believe) is one - *one* - critical - *critical* part of that strategy.
> Hardware availability has never been the problem.
libre hardware availability has *always* been a problem. entropy
guarantees that it always will. you actually have to make a concerted
continuous effort to push back against the corner-cost-cutting of the
> For laptops, we only had minor
> annoyances,?like Wi-Fi chips that require proprietary firmwares,
proprietary firmware for WIFI is a bit more than a "minor" annoyance, paul!
> with the most
> advanced designs for freedom like ARM Chromebooks. So you took a step forward
> there. It's not a revolution, it's a step forward: solving the (minor) Wi-Fi
> issue. For single-board computers, you didn't bring any specific improvement
> over Olimex's Allwinner boards.
at least we waited until we could get the entire set of sources for
as much of the hardware as we could get (the only exception being that
we haven't got a libre MALI driver yet, but there's even a plan to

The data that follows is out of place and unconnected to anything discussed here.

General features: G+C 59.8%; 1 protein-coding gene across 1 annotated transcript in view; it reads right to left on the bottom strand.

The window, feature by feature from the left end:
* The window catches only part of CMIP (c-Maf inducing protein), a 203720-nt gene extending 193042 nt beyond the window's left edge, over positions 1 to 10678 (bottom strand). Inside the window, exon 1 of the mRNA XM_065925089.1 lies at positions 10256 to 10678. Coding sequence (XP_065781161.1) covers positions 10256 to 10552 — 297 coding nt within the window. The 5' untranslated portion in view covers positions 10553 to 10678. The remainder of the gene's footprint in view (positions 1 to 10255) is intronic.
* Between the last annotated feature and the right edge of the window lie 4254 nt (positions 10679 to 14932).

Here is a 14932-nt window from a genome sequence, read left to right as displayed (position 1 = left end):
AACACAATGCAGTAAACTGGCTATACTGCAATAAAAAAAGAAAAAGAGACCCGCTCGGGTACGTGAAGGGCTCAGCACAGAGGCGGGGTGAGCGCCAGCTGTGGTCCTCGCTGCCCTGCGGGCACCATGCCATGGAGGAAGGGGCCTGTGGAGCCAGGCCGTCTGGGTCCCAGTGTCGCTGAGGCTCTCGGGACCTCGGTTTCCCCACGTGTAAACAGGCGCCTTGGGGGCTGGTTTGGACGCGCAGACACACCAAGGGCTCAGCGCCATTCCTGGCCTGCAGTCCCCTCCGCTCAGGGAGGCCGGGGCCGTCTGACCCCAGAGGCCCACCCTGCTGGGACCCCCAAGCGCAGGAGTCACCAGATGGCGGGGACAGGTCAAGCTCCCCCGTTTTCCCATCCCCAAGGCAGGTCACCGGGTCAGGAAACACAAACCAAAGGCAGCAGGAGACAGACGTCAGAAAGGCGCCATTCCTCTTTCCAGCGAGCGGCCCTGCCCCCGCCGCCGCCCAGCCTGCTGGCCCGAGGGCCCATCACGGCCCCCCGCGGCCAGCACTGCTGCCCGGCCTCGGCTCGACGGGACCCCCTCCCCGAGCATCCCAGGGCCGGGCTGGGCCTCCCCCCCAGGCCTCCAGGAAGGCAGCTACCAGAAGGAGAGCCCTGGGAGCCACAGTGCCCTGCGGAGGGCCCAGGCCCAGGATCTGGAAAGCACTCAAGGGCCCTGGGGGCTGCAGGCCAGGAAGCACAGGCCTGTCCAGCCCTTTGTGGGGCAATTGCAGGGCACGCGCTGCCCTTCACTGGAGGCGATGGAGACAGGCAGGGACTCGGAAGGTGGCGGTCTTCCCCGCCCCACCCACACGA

deal with that).
no, paul, what you're missing here is that there's an *active
committment* to tackling the pain, cost burden and inconvenience that
proprietary software (and hardware) causes.
everybody else - Dell, IBM, HP, Asus, Olimex, they're all
*sleep-walking* - making MONEY off of you (and everyone else) because
you really don't know any better, you think it's *okay* to throw away
a perfectly good printer because its proprietary driver is no longer
"compatible" with modern OSes.
there's no *active* committment from any of these companies to
*actually* try and solve the problems.... because they don't
understand that there *is* even a problem!
> Again, I don't want to sound like your project doesn't matter to me, because it
> really does. Only that it's an improved iteration over what exists rather than
> whole new ground. And that's totally fine by the way, it is a very sane way to
> go. It also shows that you're not the only person on earth caring about these
> issues and producing hardware that solves an increasing number of them (even
> though I suspect some other players produce devices with such results without
> really aiming at that goal).
exactly. there's no coordinated committment. they sell you product
because you buy it... because you don't have any other choices, so you
don't ask, so you keep buying more product, which gives them money to
keep on doing what they're doing....
.... it's a vicious self-sustaining cycle that has to be broken by an
ok i leave it at that.